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16 March 2010

The papal visit and a triumph for the Foreign Office . . .

. . . as well as the Archbishop of Canterbury.

By James Macintyre

The papal visit to the UK has been confirmed for September, representing a triumph for the Foreign Office and offering a tightening of relations between the Vatican and the Anglican Communion after that unfortunate little business between the two churches last October.

The Archbishop of Canterbury has today welcomed confirmation of the visit, saying: “The Pope’s visit will be an opportunity to cement ties not only between the Holy See and the United Kingdom, but also the Roman Catholic Church and other Christian churches in Scotland, England and Wales.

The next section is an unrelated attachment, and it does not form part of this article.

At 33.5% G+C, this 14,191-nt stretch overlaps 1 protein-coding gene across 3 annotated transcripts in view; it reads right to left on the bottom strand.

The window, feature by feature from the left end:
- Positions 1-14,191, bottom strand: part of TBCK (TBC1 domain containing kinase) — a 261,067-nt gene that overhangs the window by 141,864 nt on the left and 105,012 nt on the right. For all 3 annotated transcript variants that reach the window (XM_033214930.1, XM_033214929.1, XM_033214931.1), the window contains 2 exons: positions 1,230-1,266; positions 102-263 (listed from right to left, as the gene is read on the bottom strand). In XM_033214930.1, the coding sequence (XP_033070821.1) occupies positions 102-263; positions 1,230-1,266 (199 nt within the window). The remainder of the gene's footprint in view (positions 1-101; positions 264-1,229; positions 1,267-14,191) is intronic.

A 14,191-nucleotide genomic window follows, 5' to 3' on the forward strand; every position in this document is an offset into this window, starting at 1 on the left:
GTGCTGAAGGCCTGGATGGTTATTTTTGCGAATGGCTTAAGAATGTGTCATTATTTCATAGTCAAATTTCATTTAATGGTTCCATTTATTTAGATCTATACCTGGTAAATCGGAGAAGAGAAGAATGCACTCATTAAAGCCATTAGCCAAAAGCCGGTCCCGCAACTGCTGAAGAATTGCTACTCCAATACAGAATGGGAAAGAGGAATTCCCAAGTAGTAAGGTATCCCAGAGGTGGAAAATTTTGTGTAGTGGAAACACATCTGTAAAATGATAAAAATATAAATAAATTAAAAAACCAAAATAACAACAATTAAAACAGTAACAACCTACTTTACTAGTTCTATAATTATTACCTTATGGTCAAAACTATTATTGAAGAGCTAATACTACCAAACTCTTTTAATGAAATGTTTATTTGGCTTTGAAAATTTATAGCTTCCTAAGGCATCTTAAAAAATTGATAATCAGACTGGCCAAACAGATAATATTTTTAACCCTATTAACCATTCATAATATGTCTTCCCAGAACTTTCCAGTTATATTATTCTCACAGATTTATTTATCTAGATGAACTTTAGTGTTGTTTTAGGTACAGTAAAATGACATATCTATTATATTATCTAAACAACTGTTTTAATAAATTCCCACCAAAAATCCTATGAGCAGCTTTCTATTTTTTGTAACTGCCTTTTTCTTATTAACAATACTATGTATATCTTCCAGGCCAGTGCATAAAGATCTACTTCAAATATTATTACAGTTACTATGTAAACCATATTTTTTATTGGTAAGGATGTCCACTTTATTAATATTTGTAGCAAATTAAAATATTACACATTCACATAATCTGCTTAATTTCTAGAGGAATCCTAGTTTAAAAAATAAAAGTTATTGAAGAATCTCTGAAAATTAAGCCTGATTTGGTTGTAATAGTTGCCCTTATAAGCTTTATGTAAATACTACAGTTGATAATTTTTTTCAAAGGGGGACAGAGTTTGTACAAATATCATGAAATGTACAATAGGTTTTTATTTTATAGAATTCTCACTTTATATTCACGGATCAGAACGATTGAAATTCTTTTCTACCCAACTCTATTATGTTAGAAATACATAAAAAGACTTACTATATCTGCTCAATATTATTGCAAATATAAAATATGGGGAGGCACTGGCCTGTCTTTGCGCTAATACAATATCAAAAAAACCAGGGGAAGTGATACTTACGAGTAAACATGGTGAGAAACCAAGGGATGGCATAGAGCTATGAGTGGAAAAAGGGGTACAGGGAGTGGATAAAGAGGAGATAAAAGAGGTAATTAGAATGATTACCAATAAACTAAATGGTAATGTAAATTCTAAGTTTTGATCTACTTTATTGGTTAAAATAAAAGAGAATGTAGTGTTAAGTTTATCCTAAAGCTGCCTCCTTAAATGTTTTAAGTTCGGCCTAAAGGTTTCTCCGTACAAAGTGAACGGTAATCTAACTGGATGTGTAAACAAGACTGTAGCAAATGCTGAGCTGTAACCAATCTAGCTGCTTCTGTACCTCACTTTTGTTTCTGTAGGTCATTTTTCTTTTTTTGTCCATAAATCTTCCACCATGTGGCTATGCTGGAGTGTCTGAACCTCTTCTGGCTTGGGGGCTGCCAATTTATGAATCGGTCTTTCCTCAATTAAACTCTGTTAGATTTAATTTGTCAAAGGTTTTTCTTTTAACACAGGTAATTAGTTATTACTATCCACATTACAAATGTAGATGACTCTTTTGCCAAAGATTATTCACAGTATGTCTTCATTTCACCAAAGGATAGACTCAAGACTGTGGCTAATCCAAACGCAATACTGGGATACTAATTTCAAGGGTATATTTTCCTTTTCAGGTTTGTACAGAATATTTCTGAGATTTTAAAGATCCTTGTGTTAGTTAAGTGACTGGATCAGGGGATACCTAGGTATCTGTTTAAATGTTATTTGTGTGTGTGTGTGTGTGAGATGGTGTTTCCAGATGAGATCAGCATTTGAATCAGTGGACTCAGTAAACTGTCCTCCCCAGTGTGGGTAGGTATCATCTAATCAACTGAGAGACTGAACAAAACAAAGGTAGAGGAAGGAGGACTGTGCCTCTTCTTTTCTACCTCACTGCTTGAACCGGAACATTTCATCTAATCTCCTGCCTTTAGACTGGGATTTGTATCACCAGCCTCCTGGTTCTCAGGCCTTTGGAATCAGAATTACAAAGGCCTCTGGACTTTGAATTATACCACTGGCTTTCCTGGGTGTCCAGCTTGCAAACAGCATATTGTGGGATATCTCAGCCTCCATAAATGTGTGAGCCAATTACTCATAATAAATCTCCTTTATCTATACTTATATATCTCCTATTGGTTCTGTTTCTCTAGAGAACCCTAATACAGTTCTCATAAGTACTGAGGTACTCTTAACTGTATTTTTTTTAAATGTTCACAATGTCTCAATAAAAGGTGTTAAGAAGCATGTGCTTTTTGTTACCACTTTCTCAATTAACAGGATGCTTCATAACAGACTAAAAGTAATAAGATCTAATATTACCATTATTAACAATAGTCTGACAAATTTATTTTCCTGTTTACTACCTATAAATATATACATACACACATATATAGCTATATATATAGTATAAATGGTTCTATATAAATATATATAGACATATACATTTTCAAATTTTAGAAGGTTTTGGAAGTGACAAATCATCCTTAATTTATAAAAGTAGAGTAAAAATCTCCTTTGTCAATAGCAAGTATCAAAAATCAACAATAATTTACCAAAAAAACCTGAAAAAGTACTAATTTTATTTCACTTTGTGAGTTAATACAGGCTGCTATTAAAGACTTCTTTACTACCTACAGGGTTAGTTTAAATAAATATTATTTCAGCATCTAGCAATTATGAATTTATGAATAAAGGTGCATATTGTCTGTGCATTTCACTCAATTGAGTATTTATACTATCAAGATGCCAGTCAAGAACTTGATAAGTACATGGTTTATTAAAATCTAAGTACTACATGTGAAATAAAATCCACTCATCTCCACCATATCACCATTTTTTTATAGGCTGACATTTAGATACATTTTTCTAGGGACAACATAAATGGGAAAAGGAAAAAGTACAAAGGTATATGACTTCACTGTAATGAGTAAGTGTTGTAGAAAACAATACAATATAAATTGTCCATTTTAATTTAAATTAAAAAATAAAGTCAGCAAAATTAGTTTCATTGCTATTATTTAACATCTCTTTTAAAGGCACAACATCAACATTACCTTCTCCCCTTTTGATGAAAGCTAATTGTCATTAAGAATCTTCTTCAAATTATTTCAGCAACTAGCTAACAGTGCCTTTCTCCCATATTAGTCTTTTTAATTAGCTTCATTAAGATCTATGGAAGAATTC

“I look forward particularly to welcoming Pope Benedict to Lambeth Palace on behalf of the Church of England.”

The visit to Lambeth Palace, by the way, is a first, and a hugely important sign of the respect the Pope has for Dr Williams.

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Talking of respect, it must go out to the BBC and the Foreign Office for an excellent series of films about Francis Campbell, Britain’s ambassador to the Vatican, about whom I first wrote in the New Statesman in 2005.

The first of the serious and fascinating documentaries can be watched here, and you should be able to find the links to the following two from there.

Campbell is apparently too modest to take credit for the visit, but Whitehall sources, ministers and MPs say he has worked extremely hard on it, and that relations between the Holy See and the UK have rarely, if ever, been stronger.